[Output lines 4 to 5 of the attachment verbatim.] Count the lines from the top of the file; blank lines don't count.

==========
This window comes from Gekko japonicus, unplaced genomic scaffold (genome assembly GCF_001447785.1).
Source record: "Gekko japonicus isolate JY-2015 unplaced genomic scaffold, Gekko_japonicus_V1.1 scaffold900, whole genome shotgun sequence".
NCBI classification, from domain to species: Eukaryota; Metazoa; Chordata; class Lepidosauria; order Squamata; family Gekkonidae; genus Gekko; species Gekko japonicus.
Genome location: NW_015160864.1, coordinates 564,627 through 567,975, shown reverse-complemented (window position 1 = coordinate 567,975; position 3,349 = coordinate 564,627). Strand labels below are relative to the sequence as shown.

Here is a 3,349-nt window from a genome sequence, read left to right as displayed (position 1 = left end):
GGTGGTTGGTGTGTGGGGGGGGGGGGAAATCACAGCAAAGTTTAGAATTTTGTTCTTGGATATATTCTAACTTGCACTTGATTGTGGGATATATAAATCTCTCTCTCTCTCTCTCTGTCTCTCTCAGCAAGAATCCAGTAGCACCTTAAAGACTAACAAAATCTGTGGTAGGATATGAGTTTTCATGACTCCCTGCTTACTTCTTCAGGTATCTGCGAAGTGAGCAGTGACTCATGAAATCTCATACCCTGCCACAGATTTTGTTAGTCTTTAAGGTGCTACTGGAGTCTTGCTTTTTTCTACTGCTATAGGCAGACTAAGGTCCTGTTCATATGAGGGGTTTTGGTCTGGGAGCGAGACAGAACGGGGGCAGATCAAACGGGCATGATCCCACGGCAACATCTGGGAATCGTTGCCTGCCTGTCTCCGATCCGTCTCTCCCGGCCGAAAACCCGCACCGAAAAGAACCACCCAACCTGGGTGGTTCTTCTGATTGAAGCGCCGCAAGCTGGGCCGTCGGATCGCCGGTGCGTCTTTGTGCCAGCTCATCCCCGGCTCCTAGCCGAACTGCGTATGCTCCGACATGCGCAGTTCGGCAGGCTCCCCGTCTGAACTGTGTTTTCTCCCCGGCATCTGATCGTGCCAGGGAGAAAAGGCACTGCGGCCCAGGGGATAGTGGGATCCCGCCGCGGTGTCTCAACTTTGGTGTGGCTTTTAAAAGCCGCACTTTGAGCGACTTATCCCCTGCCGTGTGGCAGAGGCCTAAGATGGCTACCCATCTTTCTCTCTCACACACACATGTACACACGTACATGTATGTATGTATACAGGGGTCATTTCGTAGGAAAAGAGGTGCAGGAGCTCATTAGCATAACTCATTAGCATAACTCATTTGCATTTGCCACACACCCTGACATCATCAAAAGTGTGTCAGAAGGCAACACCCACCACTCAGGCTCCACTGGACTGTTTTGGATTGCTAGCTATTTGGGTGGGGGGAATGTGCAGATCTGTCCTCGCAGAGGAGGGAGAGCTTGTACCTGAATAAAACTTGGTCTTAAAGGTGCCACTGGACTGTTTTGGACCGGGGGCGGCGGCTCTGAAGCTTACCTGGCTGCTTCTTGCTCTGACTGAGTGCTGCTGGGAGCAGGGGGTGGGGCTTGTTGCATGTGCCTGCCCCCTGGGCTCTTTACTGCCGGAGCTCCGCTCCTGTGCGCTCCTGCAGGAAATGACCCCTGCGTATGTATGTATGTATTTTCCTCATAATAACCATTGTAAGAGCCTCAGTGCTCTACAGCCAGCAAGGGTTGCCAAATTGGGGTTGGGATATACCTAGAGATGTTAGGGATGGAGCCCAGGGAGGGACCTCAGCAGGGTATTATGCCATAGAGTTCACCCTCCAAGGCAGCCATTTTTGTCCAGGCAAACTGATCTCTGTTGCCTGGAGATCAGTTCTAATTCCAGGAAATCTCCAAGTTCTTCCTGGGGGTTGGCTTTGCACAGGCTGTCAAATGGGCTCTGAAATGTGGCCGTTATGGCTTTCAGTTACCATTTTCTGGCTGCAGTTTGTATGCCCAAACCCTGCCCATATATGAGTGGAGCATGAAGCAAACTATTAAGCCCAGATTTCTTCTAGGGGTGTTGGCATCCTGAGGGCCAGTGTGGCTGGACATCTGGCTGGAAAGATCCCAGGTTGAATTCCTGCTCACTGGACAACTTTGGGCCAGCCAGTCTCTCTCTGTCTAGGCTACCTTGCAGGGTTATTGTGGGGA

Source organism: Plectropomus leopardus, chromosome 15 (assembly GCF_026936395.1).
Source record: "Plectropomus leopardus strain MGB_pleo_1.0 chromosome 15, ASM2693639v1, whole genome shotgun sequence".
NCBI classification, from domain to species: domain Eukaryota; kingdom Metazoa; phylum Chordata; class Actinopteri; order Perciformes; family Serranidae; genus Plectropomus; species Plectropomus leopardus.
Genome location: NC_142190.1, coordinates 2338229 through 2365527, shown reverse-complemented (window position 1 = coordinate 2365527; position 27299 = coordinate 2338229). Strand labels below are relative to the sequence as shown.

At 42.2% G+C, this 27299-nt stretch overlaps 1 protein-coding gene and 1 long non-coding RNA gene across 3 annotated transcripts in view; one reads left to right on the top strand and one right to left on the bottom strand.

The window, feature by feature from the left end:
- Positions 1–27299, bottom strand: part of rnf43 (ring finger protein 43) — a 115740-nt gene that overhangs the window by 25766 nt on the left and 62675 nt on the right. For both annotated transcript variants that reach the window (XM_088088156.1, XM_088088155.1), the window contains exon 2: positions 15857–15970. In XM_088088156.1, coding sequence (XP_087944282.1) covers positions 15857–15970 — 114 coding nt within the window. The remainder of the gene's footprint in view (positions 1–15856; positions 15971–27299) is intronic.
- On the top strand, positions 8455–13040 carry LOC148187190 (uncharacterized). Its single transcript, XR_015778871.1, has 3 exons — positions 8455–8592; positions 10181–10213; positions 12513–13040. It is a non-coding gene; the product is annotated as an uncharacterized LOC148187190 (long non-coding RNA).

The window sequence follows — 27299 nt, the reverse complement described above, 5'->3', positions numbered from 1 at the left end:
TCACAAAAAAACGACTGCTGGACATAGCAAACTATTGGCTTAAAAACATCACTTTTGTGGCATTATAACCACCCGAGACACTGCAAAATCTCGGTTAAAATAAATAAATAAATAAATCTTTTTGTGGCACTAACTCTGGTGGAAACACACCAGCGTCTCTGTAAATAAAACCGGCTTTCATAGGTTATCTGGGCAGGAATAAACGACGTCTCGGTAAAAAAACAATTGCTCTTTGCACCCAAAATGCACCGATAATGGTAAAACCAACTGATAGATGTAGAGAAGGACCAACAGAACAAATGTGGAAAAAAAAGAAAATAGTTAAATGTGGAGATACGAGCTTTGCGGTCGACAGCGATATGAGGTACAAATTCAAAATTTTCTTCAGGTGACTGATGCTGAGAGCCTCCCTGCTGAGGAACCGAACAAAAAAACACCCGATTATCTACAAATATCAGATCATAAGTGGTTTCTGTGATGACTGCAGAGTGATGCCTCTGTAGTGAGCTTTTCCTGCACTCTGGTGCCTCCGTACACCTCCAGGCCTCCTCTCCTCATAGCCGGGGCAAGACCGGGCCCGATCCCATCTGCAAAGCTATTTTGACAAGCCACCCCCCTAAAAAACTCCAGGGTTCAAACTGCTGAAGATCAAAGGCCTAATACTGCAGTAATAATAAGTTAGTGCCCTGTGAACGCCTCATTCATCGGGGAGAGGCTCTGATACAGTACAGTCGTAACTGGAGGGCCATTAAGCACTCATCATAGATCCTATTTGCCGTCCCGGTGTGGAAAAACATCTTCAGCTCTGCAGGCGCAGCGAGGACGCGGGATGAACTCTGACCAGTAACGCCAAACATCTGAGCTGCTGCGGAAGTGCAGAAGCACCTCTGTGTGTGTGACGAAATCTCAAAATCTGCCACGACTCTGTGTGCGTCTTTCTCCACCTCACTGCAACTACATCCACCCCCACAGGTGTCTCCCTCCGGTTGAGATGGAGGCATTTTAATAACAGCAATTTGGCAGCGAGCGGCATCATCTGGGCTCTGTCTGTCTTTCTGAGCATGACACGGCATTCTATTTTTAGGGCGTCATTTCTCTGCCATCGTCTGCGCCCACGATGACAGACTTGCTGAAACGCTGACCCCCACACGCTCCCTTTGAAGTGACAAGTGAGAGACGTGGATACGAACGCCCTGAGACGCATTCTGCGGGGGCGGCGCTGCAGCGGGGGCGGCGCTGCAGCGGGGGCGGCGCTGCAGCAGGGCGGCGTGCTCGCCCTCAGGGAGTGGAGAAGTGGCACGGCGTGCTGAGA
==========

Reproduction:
Genome location: NW_015160864.1, coordinates 564,627 through 567,975, shown reverse-complemented (window position 1 = coordinate 567,975; position 3,349 = coordinate 564,627). Strand labels below are relative to the sequence as shown.

Here is a 3,349-nt window from a genome sequence, read left to right as displayed (position 1 = left end):